The article ‘Native Americans: Traditional healing’ by Broome and Broome, gives an insight into the cultural and health related differences between Native Americans and American Indians. This paper addresses some of the issues that health care providers face when communicating across cultures and how these problems can be addressed specifically between healing techniques of Native and American Indians.
Issues Across Cultures
Cultures, traditions, norms have all confused the people of one sect from that of another sect. Misunderstandings and misinterpretation of the others’ language and actions have resulted wars and conflicts (AMP). Similar has been the fate with American Indians, who once owned all of the land in America, are living today on reservations provided by the state. Living in small tribes, American Indians have been socially inactive in the majority thus not been able to receive the best quality care. Therefore most American Indians resort to traditional methods those are cheaper and more inclined with their traditional beliefs. (Broome & Broome, 2007)
Differences in Healing Techniques
The most important and unique difference about the American Indian healing technique is their religious connection to the disease. According to them a disease or a malady is there to teach a person an important lesson in their lives which will help them take charge of their health. Whereas the western medicine teaches isolation of the root cause of the disease and kill it as soon as possible. However since both methods are believed to have healing powers, Mr. Wolf has decided to take both forms of treatment. (Broome & Broome, 2007)
Integrating Western and American Indian Healing Techniques
It is a common problem for health care providers to see the resentment or atleast reservations amongst the American Indians to be treated by a western physician. This is because of the differences explained above and how contradictory they are. However being an open minded person wanting healthcare, Mr. Wolf has decided to take the western healing techniques injunction with traditional ones. This is a positive sign for any physician and seeing that an American Indian has taken a first step, it is time for us to support this decision. (Gielen, Fish, & Draguns, 2004)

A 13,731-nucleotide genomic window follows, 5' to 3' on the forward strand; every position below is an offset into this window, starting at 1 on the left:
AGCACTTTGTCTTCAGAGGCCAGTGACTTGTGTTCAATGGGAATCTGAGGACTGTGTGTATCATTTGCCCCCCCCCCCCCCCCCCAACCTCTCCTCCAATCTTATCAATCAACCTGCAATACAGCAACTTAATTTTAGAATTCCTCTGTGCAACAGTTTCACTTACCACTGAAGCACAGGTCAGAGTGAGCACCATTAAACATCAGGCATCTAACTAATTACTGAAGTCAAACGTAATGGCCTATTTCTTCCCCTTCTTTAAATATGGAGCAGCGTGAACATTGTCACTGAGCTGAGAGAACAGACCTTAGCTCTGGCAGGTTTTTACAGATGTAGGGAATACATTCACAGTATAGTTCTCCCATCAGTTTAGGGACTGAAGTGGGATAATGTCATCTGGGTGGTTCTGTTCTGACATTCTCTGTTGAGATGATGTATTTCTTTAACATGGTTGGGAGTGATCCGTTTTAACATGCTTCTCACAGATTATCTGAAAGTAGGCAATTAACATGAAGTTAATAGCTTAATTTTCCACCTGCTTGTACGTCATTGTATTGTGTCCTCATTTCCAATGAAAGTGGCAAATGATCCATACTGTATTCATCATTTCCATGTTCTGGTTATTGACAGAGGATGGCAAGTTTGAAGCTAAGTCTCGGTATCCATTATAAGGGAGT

A common barrier in diverse environment is the language and miscomprehension of actions (Taylor, 2006). This obstacle must be overcome with great care by involving a local who can help bridge the difference. This is emphasized since American Indians would already be wary of the western physicians intruding in their lives, any irresponsible action may upset the locals and hence thwart any chance of holistic medical care.
A physician must try to become a part of the native culture. This means respecting the patient’s culture and accepting it as an aid to the healing process rather than a hindrance. The patient should be assured that cultural treatment to harmonize the mind and body with the environment won’t be sacrificed, rather such a treatment would be encouraged. Although this belief is against pathological medicine, in a condition where the mind is in control of much of the disease, it is best to encourage the relaxation of the mind though traditional medicine. When the mind is at peace, the antibiotic or other western medicine will react quicker and hence treat the patient earlier.
However in some cases, using traditional medicine and western medicine can react negatively therefore care must be taken to understand the traditional medicine before prescribing a western drug. (Broome & Broome, 2007)
Accepting the minority culture and respecting their beliefs will help the physician see the power of traditional medicine thus giving a holistic care to the patient. Not only this is in the best interest of the patient, but also makes the physician self satisfied for the work that has been done.
AMP. “What is Cultural Diversity?” American Multicultural Publications. Web.
Broome, B., & Broome, R. “Native Americans: Traditional healing”. Urologic Nursing. (2007): 27(2), 161-173.
Gielen, U. P., Fish, J. M., Draguns, J. G. “Handbook of Culture, Therapy, and Healing”. Routledge. (2004).
Groce, N. “Inside deaf culture”. American Anthropologist. (2006): 108(2), 430-431.
Taylor, S. “Communicating across cultures”. The British Journal of Administrative Management. (2006): 12-13.
UMICH. “Program for Multicultural Health”. University of Michigan Health System. Web.